One of the most critically beloved films of all time, and certainly one of the crowning achievements of early (if not all) French cinema, L'Atalante retains a timelessness that renders it still – and likely forever – vital. Directed by Jean Vigo immediately prior to his death at the age of 29 and released in 1934, it has stirred and influenced legions of filmmakers (not to mention viewers), many of whom have lovingly referenced it in their own works: François Truffaut especially coveted it, considering it nothing short of a masterpiece and a defining film of his teenage years, nodding to it in several of his own films; Bernardo Bertolucci inserted a brief reference in Last Tango in Paris; more recently, both Léos Carax (in Les Amants du Pont-Neuf) and Jean-Luc Godard (in Eloge de l'amour) have alluded to it.
Vigo's entire filmography consists of four films: three shorts, A Propos de Nice (1930), Taris (1931), and Zero de conduite (1933), and the feature length L'Atalante (1934). This output and its stunning promise – as well as Vigo's legendary health struggles which culminated in his death just after L'Atalante's release – prompted the advent of the Prix Jean Vigo in 1951, an annual award specifically geared to acknowledge novel filmmakers for both short and feature films (it should be noted that Claude Chabrol, Alain Resnais and Jean-Luc Godard were awarded the prize in its first decade). That the films bestowed the Vigo are not necessarily deemed perfect – the prize is more concerned with potential and promise, with spirit – is certainly applicable and wholly appropriate to Vigo and specifically to L'Atalante itself. It is a film that flirts with contradiction yet remarkably achieves a synthesis and a distinctive movement: grounded, yet punctuated with moments of sublime lyricism bordering on the surreal; knowing and earnestly naive; technically prescient in some respects but greatly unpolished; narratively conservative, yet boasting one of the more charged and lovely pieces of eroticism (through editing and suggestion, not explicitness, although incredibly frank for its day) ever committed to celluloid.
For a film that tells the essentially simple story of a newly married couple that loses each other, regrets, and ultimately reunites, L'Atalante has certainly had a complicated history. Vigo was apparently not terribly enthused with the scenario he was given from production company Gaumont-Franco-Film Aubert (now Gaumont) by Jean Guinée, and Gaumont was taking a calculated risk with Vigo (his Zero de conduite, a frontal critique of power and an insurrection at a boy's school, had been banned in France outright and would continue to be so until 1945). Vigo began production, already ill with tuberculosis, and shot through the winter of 1934 (reportedly so ill toward the end he directed from a stretcher). Upon completion of principal photography, Vigo's declining health was such that he was bedridden and could not edit the film himself; although he retained some input, the hands of others ultimately sculpted it. Upon initial release, the producers were so displeased with the final product that they commissioned further cuts and changes. It was reintroduced to theaters in what is now referred to as the Le Chaland qui passe version, noted for its cynical inclusion of the titular, then popular song, and reportedly bore little resemblance to the "original" (which would ultimately become a bone of contention itself in later years). What survived as L'Atalante for decades was clearly not Vigo's intended film – that it remained a critical darling prior to its eventual restoration in 1990 can only be described as testament to Vigo's vision, albeit a butchered one.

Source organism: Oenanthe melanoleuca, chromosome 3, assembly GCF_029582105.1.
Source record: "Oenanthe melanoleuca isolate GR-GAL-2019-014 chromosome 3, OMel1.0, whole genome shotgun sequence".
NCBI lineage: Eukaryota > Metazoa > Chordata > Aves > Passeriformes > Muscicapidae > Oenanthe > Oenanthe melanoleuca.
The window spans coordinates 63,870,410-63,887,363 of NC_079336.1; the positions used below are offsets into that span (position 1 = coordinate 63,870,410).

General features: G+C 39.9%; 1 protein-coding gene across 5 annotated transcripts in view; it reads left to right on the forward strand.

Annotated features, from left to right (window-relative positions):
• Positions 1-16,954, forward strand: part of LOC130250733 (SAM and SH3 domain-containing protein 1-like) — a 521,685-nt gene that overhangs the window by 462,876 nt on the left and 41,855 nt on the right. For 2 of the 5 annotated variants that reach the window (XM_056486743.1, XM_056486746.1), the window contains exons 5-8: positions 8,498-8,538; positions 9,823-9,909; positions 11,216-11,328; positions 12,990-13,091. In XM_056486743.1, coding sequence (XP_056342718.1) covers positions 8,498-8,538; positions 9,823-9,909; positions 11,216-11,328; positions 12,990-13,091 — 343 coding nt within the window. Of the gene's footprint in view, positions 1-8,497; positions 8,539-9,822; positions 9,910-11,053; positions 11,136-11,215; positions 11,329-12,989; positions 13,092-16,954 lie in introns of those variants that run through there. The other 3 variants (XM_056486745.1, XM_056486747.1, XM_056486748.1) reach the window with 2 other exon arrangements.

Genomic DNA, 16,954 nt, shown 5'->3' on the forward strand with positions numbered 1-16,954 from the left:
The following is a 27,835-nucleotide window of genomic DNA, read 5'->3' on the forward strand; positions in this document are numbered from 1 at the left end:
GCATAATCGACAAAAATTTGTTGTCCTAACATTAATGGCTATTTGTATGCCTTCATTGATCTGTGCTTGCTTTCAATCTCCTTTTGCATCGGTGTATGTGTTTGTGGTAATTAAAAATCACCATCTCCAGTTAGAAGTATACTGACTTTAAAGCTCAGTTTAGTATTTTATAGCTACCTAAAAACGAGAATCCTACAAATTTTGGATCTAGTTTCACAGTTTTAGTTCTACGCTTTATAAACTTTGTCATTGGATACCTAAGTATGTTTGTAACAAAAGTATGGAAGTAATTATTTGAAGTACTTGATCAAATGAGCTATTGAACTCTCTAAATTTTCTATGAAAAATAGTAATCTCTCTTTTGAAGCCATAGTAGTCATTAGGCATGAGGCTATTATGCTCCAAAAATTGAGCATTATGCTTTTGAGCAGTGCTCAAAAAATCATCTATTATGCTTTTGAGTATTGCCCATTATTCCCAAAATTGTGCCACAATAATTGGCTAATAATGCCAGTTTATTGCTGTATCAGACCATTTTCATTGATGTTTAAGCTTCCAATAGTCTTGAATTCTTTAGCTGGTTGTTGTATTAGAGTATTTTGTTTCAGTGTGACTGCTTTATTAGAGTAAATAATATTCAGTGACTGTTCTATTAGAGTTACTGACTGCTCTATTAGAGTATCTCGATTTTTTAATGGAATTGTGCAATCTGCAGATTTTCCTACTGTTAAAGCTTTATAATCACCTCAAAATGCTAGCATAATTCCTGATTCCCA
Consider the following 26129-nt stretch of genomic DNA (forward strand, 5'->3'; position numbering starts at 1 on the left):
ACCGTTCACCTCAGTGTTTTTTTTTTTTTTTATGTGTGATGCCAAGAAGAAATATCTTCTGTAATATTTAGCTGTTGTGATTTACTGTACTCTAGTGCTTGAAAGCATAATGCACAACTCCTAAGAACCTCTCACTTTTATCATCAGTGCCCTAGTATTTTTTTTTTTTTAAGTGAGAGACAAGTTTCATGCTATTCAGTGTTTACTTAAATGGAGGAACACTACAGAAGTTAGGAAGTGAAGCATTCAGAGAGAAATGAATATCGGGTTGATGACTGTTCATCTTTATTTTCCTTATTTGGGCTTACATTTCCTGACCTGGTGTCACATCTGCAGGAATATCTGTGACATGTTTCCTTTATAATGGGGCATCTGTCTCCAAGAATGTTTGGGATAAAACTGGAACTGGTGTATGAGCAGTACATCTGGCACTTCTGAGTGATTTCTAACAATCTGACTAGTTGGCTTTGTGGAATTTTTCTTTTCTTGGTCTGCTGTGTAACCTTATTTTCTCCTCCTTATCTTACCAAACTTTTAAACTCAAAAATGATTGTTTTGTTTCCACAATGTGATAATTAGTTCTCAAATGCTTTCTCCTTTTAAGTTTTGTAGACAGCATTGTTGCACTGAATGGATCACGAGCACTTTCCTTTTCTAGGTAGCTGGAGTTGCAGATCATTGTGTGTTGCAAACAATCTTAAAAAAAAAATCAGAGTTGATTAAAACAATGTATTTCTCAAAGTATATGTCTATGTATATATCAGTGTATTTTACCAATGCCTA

Reassembled and premiered at the Cannes Film Festival in 1990, the restored version of L'Atalante was stated to be closer to what Vigo had envisioned (as the liner notes to the DVD state, it was widely considered by historians and critics to be successful in that endeavor; not "perfect" but "ideal," since a fully realized original never actually physically existed). This 1990 version was released by New Yorker Video on videocassette. Further complicating L'Atalante's history, another restoration was performed in 2001, which omitted and/or altered certain scenes (albeit briefly) found in previous incarnations (e.g., the wrestling sequence with Pére Jules, which was superimposed to make it appear as though he were wrestling himself and Jean's kissing the block of ice), once again in the interest of being "faithful" to what was originally intended. This 2001 restoration is the one utilized for the DVD release, again by New Yorker, and the controversy will probably not stop here.
To the film itself: based on a premise which can accurately be described as slight, L'Atalante begins immediately following the wedding ceremony of Jean (Jean Dasté) and Juliette (Dita Parlo). A procession leads to the barge L'Atalante, in which Jean is the skipper, aided by the salty, world-wise first mate "Pére" Jules (Michel Simon). After being unceremoniously swung on deck by a post from the shore, Juliette quickly surmises the celebration is over: Jean has already donned his work clothes and is preparing the ship for journey, and Juliette is being referred to as "boss lady." In a beautifully composed shot, Juliette is seen walking across the top of the moving barge, steady yet somehow unsure, her appearance in stark, deliberate contrast to the rest of the frame. Below deck, tensions soon begin to rise – Jean, it seems, is not overly concerned with laundry, nor is he really bothered by the fact that one of Jules' beloved cats (of which there are many on board) has given birth to her litter on their connubial bed. Jean is also perfectly content with his life on the barge; Juliette, however, soon grows disillusioned and is not pleased with what she foresees as her monotonous future. (Jean informs her that the barge will enable her to "see the world." "River banks," she replies.) Jules, sensing the increasing strain, laments that the young couple is either "kissin' or fightin' all day."